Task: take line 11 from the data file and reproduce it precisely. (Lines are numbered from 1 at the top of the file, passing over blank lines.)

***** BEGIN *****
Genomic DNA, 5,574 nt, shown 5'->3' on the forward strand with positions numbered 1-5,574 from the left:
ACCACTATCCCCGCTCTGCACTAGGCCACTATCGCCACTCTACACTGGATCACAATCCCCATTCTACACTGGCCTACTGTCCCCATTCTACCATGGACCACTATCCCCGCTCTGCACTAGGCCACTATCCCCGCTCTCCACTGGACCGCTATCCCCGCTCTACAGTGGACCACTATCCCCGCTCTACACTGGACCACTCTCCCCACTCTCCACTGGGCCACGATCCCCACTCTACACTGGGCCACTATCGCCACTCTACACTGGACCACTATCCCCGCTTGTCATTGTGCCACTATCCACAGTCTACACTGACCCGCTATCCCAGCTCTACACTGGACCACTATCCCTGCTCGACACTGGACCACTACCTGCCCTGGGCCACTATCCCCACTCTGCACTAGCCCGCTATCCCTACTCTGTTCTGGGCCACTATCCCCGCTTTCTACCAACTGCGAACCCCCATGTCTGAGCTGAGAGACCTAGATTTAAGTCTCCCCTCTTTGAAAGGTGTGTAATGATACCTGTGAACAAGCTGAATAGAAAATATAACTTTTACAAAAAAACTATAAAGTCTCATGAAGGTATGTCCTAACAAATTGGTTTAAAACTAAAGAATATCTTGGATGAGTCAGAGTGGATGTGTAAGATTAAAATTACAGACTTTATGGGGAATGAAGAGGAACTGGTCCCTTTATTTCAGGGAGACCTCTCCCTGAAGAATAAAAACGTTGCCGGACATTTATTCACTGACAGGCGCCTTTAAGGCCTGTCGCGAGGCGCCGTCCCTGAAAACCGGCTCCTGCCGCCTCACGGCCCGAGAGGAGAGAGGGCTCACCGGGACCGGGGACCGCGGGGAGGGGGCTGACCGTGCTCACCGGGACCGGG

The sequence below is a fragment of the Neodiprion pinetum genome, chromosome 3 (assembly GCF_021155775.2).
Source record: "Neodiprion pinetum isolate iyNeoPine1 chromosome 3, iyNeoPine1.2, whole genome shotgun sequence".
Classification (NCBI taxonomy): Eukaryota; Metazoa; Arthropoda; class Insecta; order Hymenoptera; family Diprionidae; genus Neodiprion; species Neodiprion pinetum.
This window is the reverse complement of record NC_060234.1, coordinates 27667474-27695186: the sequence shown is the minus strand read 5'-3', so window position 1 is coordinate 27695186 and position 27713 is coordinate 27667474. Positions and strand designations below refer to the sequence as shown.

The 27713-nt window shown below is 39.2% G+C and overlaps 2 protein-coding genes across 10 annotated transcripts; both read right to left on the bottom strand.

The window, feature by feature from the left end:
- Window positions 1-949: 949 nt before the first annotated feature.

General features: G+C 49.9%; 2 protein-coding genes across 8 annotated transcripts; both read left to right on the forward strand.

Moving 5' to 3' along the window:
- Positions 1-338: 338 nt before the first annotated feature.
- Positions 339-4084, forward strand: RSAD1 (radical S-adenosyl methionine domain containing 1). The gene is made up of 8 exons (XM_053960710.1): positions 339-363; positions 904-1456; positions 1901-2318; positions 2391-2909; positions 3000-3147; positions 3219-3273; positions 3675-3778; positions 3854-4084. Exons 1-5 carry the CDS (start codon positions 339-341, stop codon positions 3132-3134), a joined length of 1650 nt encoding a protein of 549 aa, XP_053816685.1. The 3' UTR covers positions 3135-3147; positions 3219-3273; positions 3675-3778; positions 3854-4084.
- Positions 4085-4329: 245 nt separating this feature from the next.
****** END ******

Moving 5' to 3' along the window: